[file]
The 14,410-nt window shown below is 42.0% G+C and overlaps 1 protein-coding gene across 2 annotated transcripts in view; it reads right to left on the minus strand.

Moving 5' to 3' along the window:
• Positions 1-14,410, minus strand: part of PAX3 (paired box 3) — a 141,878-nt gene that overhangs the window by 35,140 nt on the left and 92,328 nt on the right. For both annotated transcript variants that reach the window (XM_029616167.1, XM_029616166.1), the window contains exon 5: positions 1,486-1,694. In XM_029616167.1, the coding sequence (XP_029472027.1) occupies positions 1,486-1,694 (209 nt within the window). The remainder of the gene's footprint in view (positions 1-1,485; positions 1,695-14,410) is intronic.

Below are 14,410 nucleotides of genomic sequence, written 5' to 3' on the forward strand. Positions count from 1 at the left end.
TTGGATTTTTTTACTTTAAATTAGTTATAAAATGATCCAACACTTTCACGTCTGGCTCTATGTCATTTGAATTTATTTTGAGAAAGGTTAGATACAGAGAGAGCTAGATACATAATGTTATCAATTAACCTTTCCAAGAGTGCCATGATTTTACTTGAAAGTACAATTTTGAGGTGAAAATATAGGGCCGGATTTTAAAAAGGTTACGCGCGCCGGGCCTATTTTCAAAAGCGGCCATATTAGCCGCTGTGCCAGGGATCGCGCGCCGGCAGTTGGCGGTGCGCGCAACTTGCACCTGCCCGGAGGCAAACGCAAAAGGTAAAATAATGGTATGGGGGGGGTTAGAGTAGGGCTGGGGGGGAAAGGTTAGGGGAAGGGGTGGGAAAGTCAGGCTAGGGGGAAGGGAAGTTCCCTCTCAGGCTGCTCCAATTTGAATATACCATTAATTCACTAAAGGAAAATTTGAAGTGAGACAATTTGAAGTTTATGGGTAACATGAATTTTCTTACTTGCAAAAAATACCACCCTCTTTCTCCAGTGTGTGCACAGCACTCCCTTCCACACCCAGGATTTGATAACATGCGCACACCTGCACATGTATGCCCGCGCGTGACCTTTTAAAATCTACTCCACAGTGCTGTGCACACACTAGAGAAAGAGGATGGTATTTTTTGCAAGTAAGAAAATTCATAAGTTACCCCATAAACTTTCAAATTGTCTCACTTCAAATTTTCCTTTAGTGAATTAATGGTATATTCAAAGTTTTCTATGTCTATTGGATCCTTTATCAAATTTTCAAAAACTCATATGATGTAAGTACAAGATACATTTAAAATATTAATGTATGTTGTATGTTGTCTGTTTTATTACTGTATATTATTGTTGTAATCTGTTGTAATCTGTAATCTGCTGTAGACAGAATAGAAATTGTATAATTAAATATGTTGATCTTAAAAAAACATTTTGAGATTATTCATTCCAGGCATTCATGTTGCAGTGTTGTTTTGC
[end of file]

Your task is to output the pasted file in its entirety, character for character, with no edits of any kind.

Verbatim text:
The 14,410-nt window shown below is 42.0% G+C and overlaps 1 protein-coding gene across 2 annotated transcripts in view; it reads right to left on the minus strand.

Moving 5' to 3' along the window:
• Positions 1-14,410, minus strand: part of PAX3 (paired box 3) — a 141,878-nt gene that overhangs the window by 35,140 nt on the left and 92,328 nt on the right. For both annotated transcript variants that reach the window (XM_029616167.1, XM_029616166.1), the window contains exon 5: positions 1,486-1,694. In XM_029616167.1, the coding sequence (XP_029472027.1) occupies positions 1,486-1,694 (209 nt within the window). The remainder of the gene's footprint in view (positions 1-1,485; positions 1,695-14,410) is intronic.

Below are 14,410 nucleotides of genomic sequence, written 5' to 3' on the forward strand. Positions count from 1 at the left end.
TTGGATTTTTTTACTTTAAATTAGTTATAAAATGATCCAACACTTTCACGTCTGGCTCTATGTCATTTGAATTTATTTTGAGAAAGGTTAGATACAGAGAGAGCTAGATACATAATGTTATCAATTAACCTTTCCAAGAGTGCCATGATTTTACTTGAAAGTACAATTTTGAGGTGAAAATATAGGGCCGGATTTTAAAAAGGTTACGCGCGCCGGGCCTATTTTCAAAAGCGGCCATATTAGCCGCTGTGCCAGGGATCGCGCGCCGGCAGTTGGCGGTGCGCGCAACTTGCACCTGCCCGGAGGCAAACGCAAAAGGTAAAATAATGGTATGGGGGGGGTTAGAGTAGGGCTGGGGGGGAAAGGTTAGGGGAAGGGGTGGGAAAGTCAGGCTAGGGGGAAGGGAAGTTCCCTCTCAGGCTGCTCCAATTTGAATATACCATTAATTCACTAAAGGAAAATTTGAAGTGAGACAATTTGAAGTTTATGGGTAACATGAATTTTCTTACTTGCAAAAAATACCACCCTCTTTCTCCAGTGTGTGCACAGCACTCCCTTCCACACCCAGGATTTGATAACATGCGCACACCTGCACATGTATGCCCGCGCGTGACCTTTTAAAATCTACTCCACAGTGCTGTGCACACACTAGAGAAAGAGGATGGTATTTTTTGCAAGTAAGAAAATTCATAAGTTACCCCATAAACTTTCAAATTGTCTCACTTCAAATTTTCCTTTAGTGAATTAATGGTATATTCAAAGTTTTCTATGTCTATTGGATCCTTTATCAAATTTTCAAAAACTCATATGATGTAAGTACAAGATACATTTAAAATATTAATGTATGTTGTATGTTGTCTGTTTTATTACTGTATATTATTGTTGTAATCTGTTGTAATCTGTAATCTGCTGTAGACAGAATAGAAATTGTATAATTAAATATGTTGATCTTAAAAAAACATTTTGAGATTATTCATTCCAGGCATTCATGTTGCAGTGTTGTTTTGC